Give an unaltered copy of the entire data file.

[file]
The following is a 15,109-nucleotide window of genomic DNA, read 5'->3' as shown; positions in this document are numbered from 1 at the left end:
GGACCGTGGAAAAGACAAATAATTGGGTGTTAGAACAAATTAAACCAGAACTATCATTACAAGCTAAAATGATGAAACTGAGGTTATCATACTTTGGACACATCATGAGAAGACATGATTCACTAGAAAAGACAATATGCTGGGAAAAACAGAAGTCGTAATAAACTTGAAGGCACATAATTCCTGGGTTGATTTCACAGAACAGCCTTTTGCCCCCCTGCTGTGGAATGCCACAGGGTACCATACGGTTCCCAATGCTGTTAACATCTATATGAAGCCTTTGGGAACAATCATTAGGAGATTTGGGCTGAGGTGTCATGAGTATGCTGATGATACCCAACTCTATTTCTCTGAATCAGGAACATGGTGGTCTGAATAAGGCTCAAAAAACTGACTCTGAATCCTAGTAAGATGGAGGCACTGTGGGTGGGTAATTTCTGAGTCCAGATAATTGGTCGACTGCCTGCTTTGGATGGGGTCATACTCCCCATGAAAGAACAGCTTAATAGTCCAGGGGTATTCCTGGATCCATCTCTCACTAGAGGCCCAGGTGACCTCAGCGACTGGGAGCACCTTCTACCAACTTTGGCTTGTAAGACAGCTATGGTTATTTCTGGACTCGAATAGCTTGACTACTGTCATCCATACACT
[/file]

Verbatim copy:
The following is a 15,109-nucleotide window of genomic DNA, read 5'->3' as shown; positions in this document are numbered from 1 at the left end:
GGACCGTGGAAAAGACAAATAATTGGGTGTTAGAACAAATTAAACCAGAACTATCATTACAAGCTAAAATGATGAAACTGAGGTTATCATACTTTGGACACATCATGAGAAGACATGATTCACTAGAAAAGACAATATGCTGGGAAAAACAGAAGTCGTAATAAACTTGAAGGCACATAATTCCTGGGTTGATTTCACAGAACAGCCTTTTGCCCCCCTGCTGTGGAATGCCACAGGGTACCATACGGTTCCCAATGCTGTTAACATCTATATGAAGCCTTTGGGAACAATCATTAGGAGATTTGGGCTGAGGTGTCATGAGTATGCTGATGATACCCAACTCTATTTCTCTGAATCAGGAACATGGTGGTCTGAATAAGGCTCAAAAAACTGACTCTGAATCCTAGTAAGATGGAGGCACTGTGGGTGGGTAATTTCTGAGTCCAGATAATTGGTCGACTGCCTGCTTTGGATGGGGTCATACTCCCCATGAAAGAACAGCTTAATAGTCCAGGGGTATTCCTGGATCCATCTCTCACTAGAGGCCCAGGTGACCTCAGCGACTGGGAGCACCTTCTACCAACTTTGGCTTGTAAGACAGCTATGGTTATTTCTGGACTCGAATAGCTTGACTACTGTCATCCATACACT